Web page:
“Enthusiasm is the electricity of life. How do you get it? You act enthusiastic until you make it a habit.”
― Gordon Parks
Something I've observed over the past few years as I've been working in the software industry as a Product Manager is just how important framing your work, be it a bug fix or a brand new feature, in a way that shows its value to our customers, and also presenting it in an enthusiastic way.
When I mention enthusiasm, I'm not talking a dramatic "we're going to save the world" type of enthusiasm; for some teams that could absolutely have the opposite impact. But if you frame work in just the right way, and show how excited you are to solve the problems you're solving, it becomes infectious.
I've found for me that there are three key actions you can take in how you work as a Product Manager to help create an environment where enthusiasm in the product and the problems you're solving becomes second nature to the teams you're a part of.
① You're havin' a laugh.
I'm the first to admit I probably tell a few too many dad jokes and use too many puns, but I've always found if I enter a meeting, or start a day laughing about something with the team I tend to have a better and more productive day overall.
For me, having fun at work instantly makes me want to turn up and do the best I can to keep that energy going. Start your meetings with the team by (trying) to make them laugh with a joke, or a funny story, and the energy from that often flows down when you get into the weeds of your business problems.
② A good soldier never leaves a man behind!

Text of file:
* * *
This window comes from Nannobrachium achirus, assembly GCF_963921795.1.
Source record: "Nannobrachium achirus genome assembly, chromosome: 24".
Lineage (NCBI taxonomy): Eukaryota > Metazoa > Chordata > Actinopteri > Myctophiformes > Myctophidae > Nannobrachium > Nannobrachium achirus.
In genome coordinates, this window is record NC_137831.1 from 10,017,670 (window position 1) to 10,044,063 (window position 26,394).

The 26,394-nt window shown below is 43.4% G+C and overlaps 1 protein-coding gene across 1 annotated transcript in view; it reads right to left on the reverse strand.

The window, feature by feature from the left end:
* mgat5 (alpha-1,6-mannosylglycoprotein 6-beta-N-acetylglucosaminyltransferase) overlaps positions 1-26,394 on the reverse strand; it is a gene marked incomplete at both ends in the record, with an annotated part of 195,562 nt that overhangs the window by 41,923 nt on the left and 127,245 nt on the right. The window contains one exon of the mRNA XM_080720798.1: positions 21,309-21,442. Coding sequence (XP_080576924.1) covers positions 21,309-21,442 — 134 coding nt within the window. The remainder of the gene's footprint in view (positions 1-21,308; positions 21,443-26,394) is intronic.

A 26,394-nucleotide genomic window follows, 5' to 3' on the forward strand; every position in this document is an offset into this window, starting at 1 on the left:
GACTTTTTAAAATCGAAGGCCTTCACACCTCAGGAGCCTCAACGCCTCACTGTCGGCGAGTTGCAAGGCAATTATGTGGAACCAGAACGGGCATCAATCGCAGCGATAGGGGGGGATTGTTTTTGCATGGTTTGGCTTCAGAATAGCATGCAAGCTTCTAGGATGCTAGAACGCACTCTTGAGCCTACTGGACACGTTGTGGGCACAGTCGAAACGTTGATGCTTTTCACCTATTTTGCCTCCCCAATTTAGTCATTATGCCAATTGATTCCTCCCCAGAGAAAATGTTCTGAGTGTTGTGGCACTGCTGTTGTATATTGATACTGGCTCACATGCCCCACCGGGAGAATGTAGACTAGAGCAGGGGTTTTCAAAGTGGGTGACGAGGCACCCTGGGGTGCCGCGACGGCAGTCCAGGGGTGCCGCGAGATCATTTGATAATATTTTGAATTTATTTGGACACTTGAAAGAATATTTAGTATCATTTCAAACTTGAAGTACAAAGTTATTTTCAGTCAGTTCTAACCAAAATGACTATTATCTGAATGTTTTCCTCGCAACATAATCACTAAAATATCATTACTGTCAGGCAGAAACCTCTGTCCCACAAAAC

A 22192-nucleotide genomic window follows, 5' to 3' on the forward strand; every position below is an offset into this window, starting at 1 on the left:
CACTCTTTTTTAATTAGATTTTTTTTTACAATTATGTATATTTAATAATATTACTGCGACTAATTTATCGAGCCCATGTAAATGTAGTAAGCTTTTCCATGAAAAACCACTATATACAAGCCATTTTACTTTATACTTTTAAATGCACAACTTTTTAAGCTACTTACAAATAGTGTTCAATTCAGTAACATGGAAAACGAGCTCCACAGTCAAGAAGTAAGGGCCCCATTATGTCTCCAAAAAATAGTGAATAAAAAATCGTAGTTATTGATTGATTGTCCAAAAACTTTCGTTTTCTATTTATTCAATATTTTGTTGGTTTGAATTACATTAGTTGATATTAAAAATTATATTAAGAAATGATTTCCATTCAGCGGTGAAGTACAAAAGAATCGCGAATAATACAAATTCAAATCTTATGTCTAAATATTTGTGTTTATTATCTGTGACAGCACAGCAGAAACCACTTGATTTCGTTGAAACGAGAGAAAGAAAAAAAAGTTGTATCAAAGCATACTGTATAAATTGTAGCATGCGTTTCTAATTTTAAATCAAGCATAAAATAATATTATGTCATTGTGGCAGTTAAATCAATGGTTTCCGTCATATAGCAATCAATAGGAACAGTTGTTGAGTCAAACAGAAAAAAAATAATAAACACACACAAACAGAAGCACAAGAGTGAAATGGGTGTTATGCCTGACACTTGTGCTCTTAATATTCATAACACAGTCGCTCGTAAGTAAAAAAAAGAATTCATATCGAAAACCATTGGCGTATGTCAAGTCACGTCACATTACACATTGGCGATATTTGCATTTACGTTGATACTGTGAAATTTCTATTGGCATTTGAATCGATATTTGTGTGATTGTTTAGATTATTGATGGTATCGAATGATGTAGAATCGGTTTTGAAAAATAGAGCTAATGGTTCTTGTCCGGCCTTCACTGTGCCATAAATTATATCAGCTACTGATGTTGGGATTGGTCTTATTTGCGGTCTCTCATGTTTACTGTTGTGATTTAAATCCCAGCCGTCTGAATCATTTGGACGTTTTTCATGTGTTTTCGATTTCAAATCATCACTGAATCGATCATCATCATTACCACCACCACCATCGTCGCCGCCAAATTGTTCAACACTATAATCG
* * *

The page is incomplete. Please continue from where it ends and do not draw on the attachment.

Platform and feature incidents and outages happen. You can try your hardest to minimise the impact they might have, but there will be times your team is up late, fighting fires.
I'm by no means a technical product manager, nor is it my job to write code or approve PRs, but I'll be there with the team during those trying times - providing support, handling communication across the business and at times with customers if it's outside support hours, and if we're in the office I'll get the team food and anything else they might need.
It's not much, but showing your not just dumping a problem on the team to solve, and you're there with them, goes a long way in building trust in your team.
③ Don't skip the trip to Mordor by riding eagles.
What I mean by this point is really how you should deliver the story of your problem to the team, and to the wider business as a whole. Don't skip the smaller, 'character building' aspects of your business problem just to get to the solution as quickly as you can.
Boromir didn't die so Frodo and Sam can hop an eagle like an Uber, dropping into Mordor with a Prancing Pony feast to-go, and you shouldn't undersell the research and development effort of earlier iterations just to show the final product.
Telling great stories is something I struggle with, and I'm learning how to become a better at it all the time. When I talk about the problems we're trying to solve as a team I try to remind myself not to skip over the small points. Every detail should be a story beat to your great three-part epic, and the effort that goes into all this hard work will help inspire those around you to turn up and be one with your fellowship.
Being enthusiastic about what you do in life in general will often pay dividends, no matter what it's for, be it professionally, or through self-improvement, or hobbies you enjoy. And quite often I'm inspired by those around me who show the same level of enthusiasm. So try and surround yourself with people who care about what they do everyday.